It is nevertheless clear by now that Taiwan faces the prospect of having to defend itself alone against a sustained military campaign from China for several days, if not weeks, before the U.S. military can come to its assistance, should Washington decide to do so. To exacerbate the uncertainty caused by China’s A2/AD capabilities, Beijing has also intensified its political warfare and propaganda campaigns aimed at encouraging the abandonment of U.S. security assistance to Taiwan. Besides directly targeting and co-opting retired officials and academics in Taiwan and elsewhere, China has also relied upon disinformation aimed at presenting Taiwan’s military as inept, unprepared, and unwilling to defend the island. Opinion polls purportedly showing that Taiwan’s population is apathetic and has little desire to do what is necessary to defend itself have inadvertently played into this narrative by framing the question in ways that encourage negative responses—often by failing to suggest a scenario in which China is not provoked and yet launches military operations against Taiwan.

The threatening posture against Taiwan should also be understood as a mix of domestic and systemic pressures in China rather than a strictly top-down rational decisionmaking process. While President Xi Jinping has accumulated powers unprecedented since Mao Zedong, his ability to control the full Chinese political system remains limited and often undermined by institutional and factional competition. Thus, while President Xi clearly sets the tone for China’s overall policy, some decisions can be made at lower levels or opponent factions can act within the Chinese Communist Party (CCP) to increase tensions and compel President Xi to take action. Those systemic incentives are especially salient in the lead-up to the 19th party congress, which will be held in the fall of 2017, during which any sign of weakness on China’s “core issues”—including Taiwan—can be construed as lack of ideological rigor and therefore a career ender. Institutional competition for resources within the PLA and the security apparatus can also compound decisions that increase tensions with Taiwan, as seen by the March 2017 kidnapping of Taiwan human rights activist Lee Ming-che. In such instances, a strong response from the Taiwan side could quickly exacerbate the situation and lead to conflict escalation. Thus far, the Tsai administration has refrained from engaging in such retaliation and has thereby denied hardliners in the CCP and the PLA the ammunition they need to pressure President Xi into adopting a more belligerent stance against Taiwan, which, official rhetoric notwithstanding, is not Beijing’s top priority at the moment. Nevertheless, there is a real danger that President Xi has created a commitment trap for himself. Having adopted a tough stance on Taiwan to placate domestic political pressure, those same pressures could later impel him to act against Taiwan.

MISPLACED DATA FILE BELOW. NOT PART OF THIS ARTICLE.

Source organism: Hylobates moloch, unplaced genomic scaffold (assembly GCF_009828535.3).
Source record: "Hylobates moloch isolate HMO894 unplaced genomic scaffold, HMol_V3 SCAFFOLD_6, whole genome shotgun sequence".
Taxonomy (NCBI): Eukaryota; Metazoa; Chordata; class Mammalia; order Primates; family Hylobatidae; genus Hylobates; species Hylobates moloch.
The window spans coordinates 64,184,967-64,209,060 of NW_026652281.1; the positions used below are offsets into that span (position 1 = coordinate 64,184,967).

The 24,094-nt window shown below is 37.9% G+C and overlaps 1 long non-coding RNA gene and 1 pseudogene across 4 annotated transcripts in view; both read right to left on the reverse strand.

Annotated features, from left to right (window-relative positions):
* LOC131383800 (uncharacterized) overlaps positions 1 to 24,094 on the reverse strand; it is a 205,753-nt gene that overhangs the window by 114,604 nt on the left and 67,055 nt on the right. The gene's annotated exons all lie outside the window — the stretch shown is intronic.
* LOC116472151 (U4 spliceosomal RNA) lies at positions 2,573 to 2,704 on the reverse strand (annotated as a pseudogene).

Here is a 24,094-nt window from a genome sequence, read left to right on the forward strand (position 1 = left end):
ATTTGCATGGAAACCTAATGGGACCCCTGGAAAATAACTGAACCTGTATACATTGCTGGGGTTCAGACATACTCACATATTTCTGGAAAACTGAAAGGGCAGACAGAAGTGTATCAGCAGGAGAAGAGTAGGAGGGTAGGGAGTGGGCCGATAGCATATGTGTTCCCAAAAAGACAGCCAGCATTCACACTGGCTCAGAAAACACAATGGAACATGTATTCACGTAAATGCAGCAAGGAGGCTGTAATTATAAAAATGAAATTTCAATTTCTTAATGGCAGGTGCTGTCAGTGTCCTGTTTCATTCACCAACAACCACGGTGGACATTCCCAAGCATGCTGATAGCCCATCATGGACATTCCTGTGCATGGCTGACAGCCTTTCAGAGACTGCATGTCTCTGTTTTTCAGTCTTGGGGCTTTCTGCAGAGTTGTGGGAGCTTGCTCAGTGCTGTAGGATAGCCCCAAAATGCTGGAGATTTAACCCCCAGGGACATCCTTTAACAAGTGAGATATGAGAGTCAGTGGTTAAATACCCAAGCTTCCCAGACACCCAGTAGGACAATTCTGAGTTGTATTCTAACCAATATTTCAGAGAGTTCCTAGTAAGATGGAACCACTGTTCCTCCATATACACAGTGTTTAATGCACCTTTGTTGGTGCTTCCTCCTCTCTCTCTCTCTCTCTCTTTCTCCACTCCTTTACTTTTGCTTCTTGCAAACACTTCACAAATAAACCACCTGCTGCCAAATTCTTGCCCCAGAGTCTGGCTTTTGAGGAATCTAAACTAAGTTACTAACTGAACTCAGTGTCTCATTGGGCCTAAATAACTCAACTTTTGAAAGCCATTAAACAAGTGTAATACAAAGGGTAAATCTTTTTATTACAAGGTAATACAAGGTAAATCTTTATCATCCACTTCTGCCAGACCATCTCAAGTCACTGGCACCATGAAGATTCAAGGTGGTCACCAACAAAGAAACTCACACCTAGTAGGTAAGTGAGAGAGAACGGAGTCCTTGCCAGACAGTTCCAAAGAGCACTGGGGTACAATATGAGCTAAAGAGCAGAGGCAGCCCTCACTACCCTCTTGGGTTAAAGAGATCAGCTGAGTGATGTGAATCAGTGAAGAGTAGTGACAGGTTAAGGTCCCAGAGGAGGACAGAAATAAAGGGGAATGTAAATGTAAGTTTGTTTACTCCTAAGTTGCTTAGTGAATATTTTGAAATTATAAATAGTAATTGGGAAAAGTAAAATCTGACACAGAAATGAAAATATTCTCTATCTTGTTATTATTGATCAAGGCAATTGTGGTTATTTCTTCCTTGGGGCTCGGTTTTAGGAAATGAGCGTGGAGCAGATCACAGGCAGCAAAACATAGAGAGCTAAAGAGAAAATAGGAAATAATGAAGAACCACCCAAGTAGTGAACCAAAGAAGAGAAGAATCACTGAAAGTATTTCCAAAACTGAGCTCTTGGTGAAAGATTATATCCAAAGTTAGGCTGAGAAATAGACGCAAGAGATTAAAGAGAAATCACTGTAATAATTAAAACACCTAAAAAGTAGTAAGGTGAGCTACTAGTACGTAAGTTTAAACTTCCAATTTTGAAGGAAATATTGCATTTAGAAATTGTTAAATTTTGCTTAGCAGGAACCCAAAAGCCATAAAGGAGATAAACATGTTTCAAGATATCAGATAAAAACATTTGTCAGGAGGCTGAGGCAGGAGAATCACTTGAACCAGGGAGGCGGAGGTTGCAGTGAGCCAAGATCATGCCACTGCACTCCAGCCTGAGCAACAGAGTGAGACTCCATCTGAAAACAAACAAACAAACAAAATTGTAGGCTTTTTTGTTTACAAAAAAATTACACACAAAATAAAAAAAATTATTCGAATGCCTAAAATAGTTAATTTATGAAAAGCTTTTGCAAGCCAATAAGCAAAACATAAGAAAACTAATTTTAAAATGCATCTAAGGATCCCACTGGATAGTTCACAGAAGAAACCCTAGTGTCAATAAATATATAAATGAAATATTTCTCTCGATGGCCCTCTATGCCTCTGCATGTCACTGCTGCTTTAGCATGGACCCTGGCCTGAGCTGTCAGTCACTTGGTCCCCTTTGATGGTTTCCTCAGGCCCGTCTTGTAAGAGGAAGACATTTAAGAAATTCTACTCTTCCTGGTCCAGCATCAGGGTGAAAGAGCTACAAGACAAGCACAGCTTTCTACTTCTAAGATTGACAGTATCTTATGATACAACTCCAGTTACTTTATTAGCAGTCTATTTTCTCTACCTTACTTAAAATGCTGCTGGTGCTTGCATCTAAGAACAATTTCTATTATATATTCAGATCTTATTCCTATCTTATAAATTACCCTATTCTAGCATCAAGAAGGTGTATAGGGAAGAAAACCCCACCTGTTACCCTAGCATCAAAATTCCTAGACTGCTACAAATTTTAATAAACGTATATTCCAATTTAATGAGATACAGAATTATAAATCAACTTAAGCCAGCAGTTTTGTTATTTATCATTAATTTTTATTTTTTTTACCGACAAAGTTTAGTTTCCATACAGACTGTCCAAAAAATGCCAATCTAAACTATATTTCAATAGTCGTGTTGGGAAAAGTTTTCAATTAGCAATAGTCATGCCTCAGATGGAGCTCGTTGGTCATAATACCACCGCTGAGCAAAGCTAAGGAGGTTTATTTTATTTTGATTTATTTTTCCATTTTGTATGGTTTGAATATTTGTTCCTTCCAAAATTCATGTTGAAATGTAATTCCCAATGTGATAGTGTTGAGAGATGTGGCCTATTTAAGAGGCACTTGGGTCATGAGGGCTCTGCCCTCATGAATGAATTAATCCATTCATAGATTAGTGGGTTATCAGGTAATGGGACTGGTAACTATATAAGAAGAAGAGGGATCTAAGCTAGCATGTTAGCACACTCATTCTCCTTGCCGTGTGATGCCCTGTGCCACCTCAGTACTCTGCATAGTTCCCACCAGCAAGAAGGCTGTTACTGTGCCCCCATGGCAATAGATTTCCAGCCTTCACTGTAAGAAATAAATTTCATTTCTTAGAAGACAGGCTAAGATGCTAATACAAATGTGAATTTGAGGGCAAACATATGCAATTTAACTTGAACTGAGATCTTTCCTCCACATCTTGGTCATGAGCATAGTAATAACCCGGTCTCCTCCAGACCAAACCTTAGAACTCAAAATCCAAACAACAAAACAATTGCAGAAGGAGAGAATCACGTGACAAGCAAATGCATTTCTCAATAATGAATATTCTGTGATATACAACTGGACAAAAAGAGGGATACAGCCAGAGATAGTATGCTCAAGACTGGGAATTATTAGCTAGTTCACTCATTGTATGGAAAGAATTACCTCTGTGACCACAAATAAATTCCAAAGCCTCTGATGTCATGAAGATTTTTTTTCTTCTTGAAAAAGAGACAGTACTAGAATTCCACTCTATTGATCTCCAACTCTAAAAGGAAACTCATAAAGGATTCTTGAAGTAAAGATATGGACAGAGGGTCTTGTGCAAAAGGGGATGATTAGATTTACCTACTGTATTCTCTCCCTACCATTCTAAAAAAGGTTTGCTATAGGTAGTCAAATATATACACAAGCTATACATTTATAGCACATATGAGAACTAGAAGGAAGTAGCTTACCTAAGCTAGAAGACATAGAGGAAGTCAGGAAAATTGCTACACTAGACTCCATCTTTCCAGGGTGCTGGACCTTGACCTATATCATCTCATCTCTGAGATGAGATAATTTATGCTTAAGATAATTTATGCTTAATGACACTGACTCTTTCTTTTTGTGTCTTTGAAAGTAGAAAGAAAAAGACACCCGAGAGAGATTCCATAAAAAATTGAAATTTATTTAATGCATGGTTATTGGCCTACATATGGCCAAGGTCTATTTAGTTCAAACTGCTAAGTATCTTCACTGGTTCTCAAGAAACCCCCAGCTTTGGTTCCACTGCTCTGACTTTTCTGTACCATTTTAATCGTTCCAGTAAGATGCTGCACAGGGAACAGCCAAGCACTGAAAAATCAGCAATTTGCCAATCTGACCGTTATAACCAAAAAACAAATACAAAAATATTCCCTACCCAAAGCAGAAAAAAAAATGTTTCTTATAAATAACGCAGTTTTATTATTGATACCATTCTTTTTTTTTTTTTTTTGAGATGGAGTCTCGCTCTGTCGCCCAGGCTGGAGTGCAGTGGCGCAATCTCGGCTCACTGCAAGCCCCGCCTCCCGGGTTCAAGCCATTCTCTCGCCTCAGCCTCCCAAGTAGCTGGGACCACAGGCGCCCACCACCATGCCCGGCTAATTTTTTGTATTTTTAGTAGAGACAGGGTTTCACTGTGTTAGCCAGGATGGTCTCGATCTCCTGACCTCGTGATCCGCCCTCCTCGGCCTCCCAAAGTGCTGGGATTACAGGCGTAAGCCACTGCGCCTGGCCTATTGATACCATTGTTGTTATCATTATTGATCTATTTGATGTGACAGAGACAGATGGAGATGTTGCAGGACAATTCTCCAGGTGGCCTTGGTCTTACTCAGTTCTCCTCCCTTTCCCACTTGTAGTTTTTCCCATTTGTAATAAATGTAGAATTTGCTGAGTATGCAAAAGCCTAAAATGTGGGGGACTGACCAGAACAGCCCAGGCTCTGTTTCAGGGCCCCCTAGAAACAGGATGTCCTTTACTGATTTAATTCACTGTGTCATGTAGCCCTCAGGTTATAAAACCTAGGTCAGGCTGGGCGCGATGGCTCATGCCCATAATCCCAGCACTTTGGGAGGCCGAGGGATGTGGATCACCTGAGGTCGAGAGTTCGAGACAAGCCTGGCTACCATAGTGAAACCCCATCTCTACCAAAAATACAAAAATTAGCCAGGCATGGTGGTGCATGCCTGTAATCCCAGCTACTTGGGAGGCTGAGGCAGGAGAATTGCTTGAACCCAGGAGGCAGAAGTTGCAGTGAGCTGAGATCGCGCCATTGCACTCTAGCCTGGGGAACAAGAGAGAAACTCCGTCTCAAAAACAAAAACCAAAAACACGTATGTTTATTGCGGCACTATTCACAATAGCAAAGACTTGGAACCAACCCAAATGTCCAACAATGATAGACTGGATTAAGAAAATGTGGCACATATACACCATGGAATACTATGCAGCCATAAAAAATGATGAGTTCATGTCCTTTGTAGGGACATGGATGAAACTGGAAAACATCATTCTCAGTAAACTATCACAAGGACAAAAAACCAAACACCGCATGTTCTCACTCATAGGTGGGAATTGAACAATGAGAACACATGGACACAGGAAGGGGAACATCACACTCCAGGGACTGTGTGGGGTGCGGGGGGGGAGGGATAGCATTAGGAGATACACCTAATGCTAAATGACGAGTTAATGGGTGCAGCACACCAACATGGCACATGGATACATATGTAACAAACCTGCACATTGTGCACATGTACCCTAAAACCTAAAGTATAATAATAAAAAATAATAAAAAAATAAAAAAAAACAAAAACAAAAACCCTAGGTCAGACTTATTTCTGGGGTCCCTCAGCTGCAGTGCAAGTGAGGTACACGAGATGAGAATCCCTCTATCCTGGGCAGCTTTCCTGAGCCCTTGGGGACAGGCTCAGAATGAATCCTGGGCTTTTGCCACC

Besides the military threat, there is evidence suggesting that China has intensified its political warfare operations in and against Taiwan. Frustrated with its inability to obtain its objectives via traditional channels, Beijing has initiated a campaign of co-option and economic incentives that bypasses government institutions altogether. Additionally, using fifth-column elements in Taiwan—academics, civil society, triad members, and front organizations—and computational propaganda, Beijing has sought to erode public trust in Taiwan’s democratic institutions, sow discord, and thereby undermine the Tsai administration. A government undermined by declining popular support and dysfunctional policy implementation as a result of a concerted campaign by pro-Beijing elements could undermine Taiwan’s image in Washington and with the American public. This, in turn, could negatively impact the U.S.-Taiwan security relationship.